WASHINGTON - The deadliest natural disaster on record didn't leave island
tribes in the Bay of Bengal untouched, but neither did it destroy them.
Early reports from the Andaman and Nicobar island chains raised fears that
entire tribes may have been wiped out by the Dec. 26, 2004, tsunami that
struck 13 coastal nations around the Indian Ocean. The low-riding tidal
wave, spawned by an underwater earthquake off the large island of Sumatra,
left at least 130,000 dead by the latest count. A large number of missing
persons have yet to be counted among the dead.
Reports have been filed on the indigenous islanders by Reuters News Agency,
The Washington Post newspaper, and Agence-France Press. The sum of their
reporting is that some of the tribes on the islands have been displaced and
may be in need of medical assistance and supplies. But on the whole the
tribes escaped devastation because they dwell in inland jungles, away from
Only a few dozen of 550 islands in the archipelago are inhabited. The
population of the islands is estimated at 350,000. Of that figure, the
tribal population makes up just under 10 percent, or about 30,000. The
largest tribe, the Nicobarese on Car Nicobar and neighbor islands, took the
worst pounding of the waves according to available information, but no
death toll has been announced. But the Shompen, 250 people in a community
on the coasts of the Great Nicobar islands, were closest to the
earthquake's epicenter. At the time of the first reports from the islands,
they had not been traced, though an official spokesman in India denied that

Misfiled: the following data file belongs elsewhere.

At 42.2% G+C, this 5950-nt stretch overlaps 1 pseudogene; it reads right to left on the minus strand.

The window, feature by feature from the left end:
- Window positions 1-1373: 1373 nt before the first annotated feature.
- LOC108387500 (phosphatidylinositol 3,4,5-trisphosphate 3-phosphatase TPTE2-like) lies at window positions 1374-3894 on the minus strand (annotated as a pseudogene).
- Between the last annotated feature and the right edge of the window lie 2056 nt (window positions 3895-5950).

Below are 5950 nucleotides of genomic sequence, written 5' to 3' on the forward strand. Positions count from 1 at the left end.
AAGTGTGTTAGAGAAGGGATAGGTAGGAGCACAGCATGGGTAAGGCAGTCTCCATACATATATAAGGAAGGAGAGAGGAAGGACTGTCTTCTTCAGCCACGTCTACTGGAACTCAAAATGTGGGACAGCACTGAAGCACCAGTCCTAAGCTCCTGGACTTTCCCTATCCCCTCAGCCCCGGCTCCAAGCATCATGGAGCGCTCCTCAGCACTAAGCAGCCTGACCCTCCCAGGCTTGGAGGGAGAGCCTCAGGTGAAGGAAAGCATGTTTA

any of the tribes had been decimated. The Jarawa, Onge and Sentinelese
tribes number only in the hundreds, and the Great Andamanese only in the
dozens, leading to initial fears that entire populations could number among
the estimated 6,000 dead in the island chain.
Among these half-dozen tribes are some of the last surviving Paleolithic
cultures. Most are semi-nomadic hunter-gatherers.
The Andaman and Nicobar archipelago is a possession of India, about 900
miles to the west. The government of India has installed tracking stations
on the islands to monitor shipping lanes in the Indian Ocean. Most of these
coastal installations were destroyed by the tsunami. Because of the
geopolitical sensitivity of the islands to India, the singular geography of
the islands and the tribes' wariness of outsiders - even citizens of India
must obtain permits to visit the islands - the government has been slow to
admit outside assistance, preferring to deal with the islands' needs
But the director of India's coast guard, engaged in tsunami-related rescue
operations, told Reuters the tribes have not been wiped out. He said the
Sentinelese, known for hostility to strangers, threw rocks at a helicopter
that had dropped food supplies.